Pakistan Shia communities[edit]

Divisions within the Shia sect[edit]

Although the overwhelming majority of Pakistani Shia Muslims belong to Ithna 'ashariyah school, there are significant minorities of Nizari Ismailis (Aga Khanis) and the smaller Mustaali Dawoodi Bohra and Sulaimani Bohra branches.[29]

Notable Shia Muslims of Pakistan[edit]

Further information: List of Pakistani Shia Muslims

See also[edit]

References[edit]

  1. ^ "Country Profile: Pakistan" (PDF). Library of Congress Country Studies on Pakistan. Library of Congress. February 2005. Retrieved 2010-09-01. Religion: The overwhelming majority of the population (96.3 percent) is Muslim, of whom approximately 95 percent are Sunni and 5 percent Shia. 
  2. ^ a b "The World's Muslims: Unity and Diversity". Pew Research Center. 9 August 2012. Retrieved 26 December 2016. On the other hand, in Pakistan, where 6% of the survey respondents identify as Shia, Sunni attitudes are more mixed: 50% say Shias are Muslims, while 41% say they are not. 
  3. ^ "Religions: Muslim 95% (Sunni 75%, Shia 20%), other (includes Christian and Hindu) 5%". Central Intelligence Agency. The World Factbook on Pakistan. 2010. Retrieved 2010-08-24. 
  4. ^ Miller, Tracy, ed. (October 2009). Mapping the Global Muslim Population: A Report on the Size and Distribution of the World's Muslim Population. Pew Research Center. Retrieved 2015-10-07. 
  5. ^ "Pakistan, Islam in". Oxford Centre for Islamic Studies. Oxford University Press. Retrieved 2010-08-29. Approximately 97 percent of Pakistanis are Muslim. The majority are Sunnis following the Hanafi school of Islamic law. Between 10 and 15 percent are Shias, mostly Twelvers.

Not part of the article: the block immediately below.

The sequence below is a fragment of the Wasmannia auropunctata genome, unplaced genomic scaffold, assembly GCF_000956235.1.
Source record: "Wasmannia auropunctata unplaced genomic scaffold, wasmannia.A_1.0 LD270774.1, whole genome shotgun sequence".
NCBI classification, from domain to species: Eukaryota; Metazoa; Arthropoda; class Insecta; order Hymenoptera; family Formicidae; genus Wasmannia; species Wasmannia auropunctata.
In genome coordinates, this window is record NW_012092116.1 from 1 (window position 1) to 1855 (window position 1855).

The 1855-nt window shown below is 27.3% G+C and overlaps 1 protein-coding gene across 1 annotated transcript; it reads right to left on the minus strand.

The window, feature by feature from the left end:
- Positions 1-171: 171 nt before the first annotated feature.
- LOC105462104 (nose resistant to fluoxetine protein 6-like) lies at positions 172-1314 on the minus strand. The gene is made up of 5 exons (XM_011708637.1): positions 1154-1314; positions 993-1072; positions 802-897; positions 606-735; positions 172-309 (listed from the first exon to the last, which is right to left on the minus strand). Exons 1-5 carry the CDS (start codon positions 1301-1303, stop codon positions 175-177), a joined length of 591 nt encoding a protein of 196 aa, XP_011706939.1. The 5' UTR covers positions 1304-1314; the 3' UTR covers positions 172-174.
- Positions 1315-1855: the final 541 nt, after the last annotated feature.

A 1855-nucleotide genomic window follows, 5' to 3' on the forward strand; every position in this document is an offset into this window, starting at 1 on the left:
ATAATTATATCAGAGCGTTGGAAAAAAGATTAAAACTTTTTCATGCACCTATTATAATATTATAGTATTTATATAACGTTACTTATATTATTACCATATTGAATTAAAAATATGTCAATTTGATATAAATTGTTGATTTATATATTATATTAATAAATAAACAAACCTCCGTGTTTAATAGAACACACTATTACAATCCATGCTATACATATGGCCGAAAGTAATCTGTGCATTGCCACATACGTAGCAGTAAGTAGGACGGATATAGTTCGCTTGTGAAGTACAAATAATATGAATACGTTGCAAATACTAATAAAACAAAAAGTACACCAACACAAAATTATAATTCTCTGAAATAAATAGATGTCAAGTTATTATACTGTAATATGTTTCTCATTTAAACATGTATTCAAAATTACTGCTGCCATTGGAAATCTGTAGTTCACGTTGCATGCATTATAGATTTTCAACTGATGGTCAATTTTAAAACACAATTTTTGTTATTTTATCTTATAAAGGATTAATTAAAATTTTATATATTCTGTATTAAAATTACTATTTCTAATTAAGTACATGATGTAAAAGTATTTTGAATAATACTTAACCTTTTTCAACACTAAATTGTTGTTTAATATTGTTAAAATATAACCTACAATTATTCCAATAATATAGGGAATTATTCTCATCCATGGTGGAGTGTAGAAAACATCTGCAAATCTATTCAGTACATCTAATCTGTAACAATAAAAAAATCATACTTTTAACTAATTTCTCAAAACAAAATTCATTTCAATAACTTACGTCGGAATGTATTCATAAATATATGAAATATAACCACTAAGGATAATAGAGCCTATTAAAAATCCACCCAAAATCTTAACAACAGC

6. ^ "Pakistan - International Religious Freedom Report 2008". United States Department of State. Retrieved 2010-08-28. The majority of Muslims in the country are Sunni, with a Shi'a minority ranging between 10 to 20 percent. 
  7. ^ "THE TROUBLE WITH MADRASSAHS". 
  8. ^ "Early Warning Signs of Shia Genocide in Pakistan". 
  9. ^ Hussain, Javed; Ahmad, Jibran (July 26, 2013). "Suicide bombs kill 39 near Shi'ite mosques in Pakistan". Reuters. 
  10. ^ "Field Listing : Religions". The World Factbook. Central Intelligence Agency. 2010. Retrieved 24 August 2010. 
  11. ^ Tracy Miller, ed. (October 2009). "Mapping the Global Muslim Population: A Report on the Size and Distribution of the World's Muslim Population". Pew Research Center. Archived from the original on 27 March 2010. Retrieved 9 June 2010. 
  12. ^ Nasr, Vali (2007). The Shia revival : how conflicts within Islam will shape the future (Paperback ed.). New York: W.W. Norton. ISBN 0393329682. 
  13. ^ "The Shia Revival: How Conflicts within Islam Will Shape the Future". Vali Nasr, Joanne J. Myers. October 18, 2006. Archived from the original on 14 September 2012. Retrieved 2010-08-24. Pakistan is the second-largest Shia country in the world, with about 30 million population. 
  14. ^ BBC News - Mughal Empire (1500s, 1600s)
  15. ^ a b Ahmed, Akbar (2005). Jinnah, Pakistan and Islamic Identity: The Search for Saladin. Routledge. ISBN 9781134750221. Although born into a Khoja (from khwaja or 'noble') family who were disciples of the Ismaili Aga Khan, Jinnah moved towards the Sunni sect early in life. There is evidence later, given by his relatives and associates in court, to establish that he was firmly a Sunni Muslim by the end of his life (Merchant 1990). 
  16. ^ Wolpert, Stanley (1984). Jinnah of Pakistan. New York: Oxford University Press. p. 18. ISBN 978-0-19-503412-7. 
  17. ^ "Would Jinnah have lived as a Shia?". 
  18. ^ "Was Jinnah a Shia or Sunni?". 
  19. ^ "Understanding Jinnah God cannot alter the past, but historians can.". 
  20. ^ http://www.ezsoftech.com/akram/shiasunniunity.asp